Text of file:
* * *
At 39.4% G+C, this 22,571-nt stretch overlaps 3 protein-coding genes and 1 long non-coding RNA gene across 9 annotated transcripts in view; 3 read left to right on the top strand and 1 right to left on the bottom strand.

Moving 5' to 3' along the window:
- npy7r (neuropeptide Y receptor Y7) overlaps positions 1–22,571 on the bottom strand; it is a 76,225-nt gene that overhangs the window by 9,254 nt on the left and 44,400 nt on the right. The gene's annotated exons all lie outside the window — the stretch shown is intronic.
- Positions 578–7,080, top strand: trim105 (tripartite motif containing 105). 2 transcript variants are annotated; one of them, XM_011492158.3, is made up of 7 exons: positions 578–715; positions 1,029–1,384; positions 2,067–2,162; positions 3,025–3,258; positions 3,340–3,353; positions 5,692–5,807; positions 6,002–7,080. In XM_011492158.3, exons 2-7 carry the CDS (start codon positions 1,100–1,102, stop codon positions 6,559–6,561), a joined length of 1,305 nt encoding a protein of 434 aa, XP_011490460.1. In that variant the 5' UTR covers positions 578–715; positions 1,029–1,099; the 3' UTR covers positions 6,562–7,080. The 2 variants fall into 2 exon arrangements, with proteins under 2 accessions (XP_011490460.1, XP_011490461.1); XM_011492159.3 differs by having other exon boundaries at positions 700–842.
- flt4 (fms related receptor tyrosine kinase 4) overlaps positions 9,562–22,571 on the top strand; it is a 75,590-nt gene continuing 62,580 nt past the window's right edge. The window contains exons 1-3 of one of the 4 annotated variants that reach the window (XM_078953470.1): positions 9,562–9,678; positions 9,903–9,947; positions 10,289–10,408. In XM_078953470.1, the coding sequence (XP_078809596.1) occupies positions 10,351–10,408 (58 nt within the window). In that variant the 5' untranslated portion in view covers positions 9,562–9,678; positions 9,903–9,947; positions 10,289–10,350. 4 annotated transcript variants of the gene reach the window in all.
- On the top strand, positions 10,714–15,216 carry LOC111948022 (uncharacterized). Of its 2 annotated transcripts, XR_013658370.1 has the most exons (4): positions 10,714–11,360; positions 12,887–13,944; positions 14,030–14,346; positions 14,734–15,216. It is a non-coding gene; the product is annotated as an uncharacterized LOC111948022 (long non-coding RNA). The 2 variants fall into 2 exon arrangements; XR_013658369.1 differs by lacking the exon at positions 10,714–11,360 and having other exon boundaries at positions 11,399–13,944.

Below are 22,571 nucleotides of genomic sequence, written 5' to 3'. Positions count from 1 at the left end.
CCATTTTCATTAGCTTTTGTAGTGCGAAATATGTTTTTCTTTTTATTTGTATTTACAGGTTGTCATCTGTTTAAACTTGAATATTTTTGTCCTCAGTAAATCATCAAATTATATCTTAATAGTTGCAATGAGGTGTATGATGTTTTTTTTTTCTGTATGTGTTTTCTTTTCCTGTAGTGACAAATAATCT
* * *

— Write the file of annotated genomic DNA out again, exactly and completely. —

At 39.4% G+C, this 22,571-nt stretch overlaps 3 protein-coding genes and 1 long non-coding RNA gene across 9 annotated transcripts in view; 3 read left to right on the top strand and 1 right to left on the bottom strand.

Moving 5' to 3' along the window:
- npy7r (neuropeptide Y receptor Y7) overlaps positions 1–22,571 on the bottom strand; it is a 76,225-nt gene that overhangs the window by 9,254 nt on the left and 44,400 nt on the right. The gene's annotated exons all lie outside the window — the stretch shown is intronic.
- Positions 578–7,080, top strand: trim105 (tripartite motif containing 105). 2 transcript variants are annotated; one of them, XM_011492158.3, is made up of 7 exons: positions 578–715; positions 1,029–1,384; positions 2,067–2,162; positions 3,025–3,258; positions 3,340–3,353; positions 5,692–5,807; positions 6,002–7,080. In XM_011492158.3, exons 2-7 carry the CDS (start codon positions 1,100–1,102, stop codon positions 6,559–6,561), a joined length of 1,305 nt encoding a protein of 434 aa, XP_011490460.1. In that variant the 5' UTR covers positions 578–715; positions 1,029–1,099; the 3' UTR covers positions 6,562–7,080. The 2 variants fall into 2 exon arrangements, with proteins under 2 accessions (XP_011490460.1, XP_011490461.1); XM_011492159.3 differs by having other exon boundaries at positions 700–842.
- flt4 (fms related receptor tyrosine kinase 4) overlaps positions 9,562–22,571 on the top strand; it is a 75,590-nt gene continuing 62,580 nt past the window's right edge. The window contains exons 1-3 of one of the 4 annotated variants that reach the window (XM_078953470.1): positions 9,562–9,678; positions 9,903–9,947; positions 10,289–10,408. In XM_078953470.1, the coding sequence (XP_078809596.1) occupies positions 10,351–10,408 (58 nt within the window). In that variant the 5' untranslated portion in view covers positions 9,562–9,678; positions 9,903–9,947; positions 10,289–10,350. 4 annotated transcript variants of the gene reach the window in all.
- On the top strand, positions 10,714–15,216 carry LOC111948022 (uncharacterized). Of its 2 annotated transcripts, XR_013658370.1 has the most exons (4): positions 10,714–11,360; positions 12,887–13,944; positions 14,030–14,346; positions 14,734–15,216. It is a non-coding gene; the product is annotated as an uncharacterized LOC111948022 (long non-coding RNA). The 2 variants fall into 2 exon arrangements; XR_013658369.1 differs by lacking the exon at positions 10,714–11,360 and having other exon boundaries at positions 11,399–13,944.

Below are 22,571 nucleotides of genomic sequence, written 5' to 3'. Positions count from 1 at the left end.
CCATTTTCATTAGCTTTTGTAGTGCGAAATATGTTTTTCTTTTTATTTGTATTTACAGGTTGTCATCTGTTTAAACTTGAATATTTTTGTCCTCAGTAAATCATCAAATTATATCTTAATAGTTGCAATGAGGTGTATGATGTTTTTTTTTTCTGTATGTGTTTTCTTTTCCTGTAGTGACAAATAATCT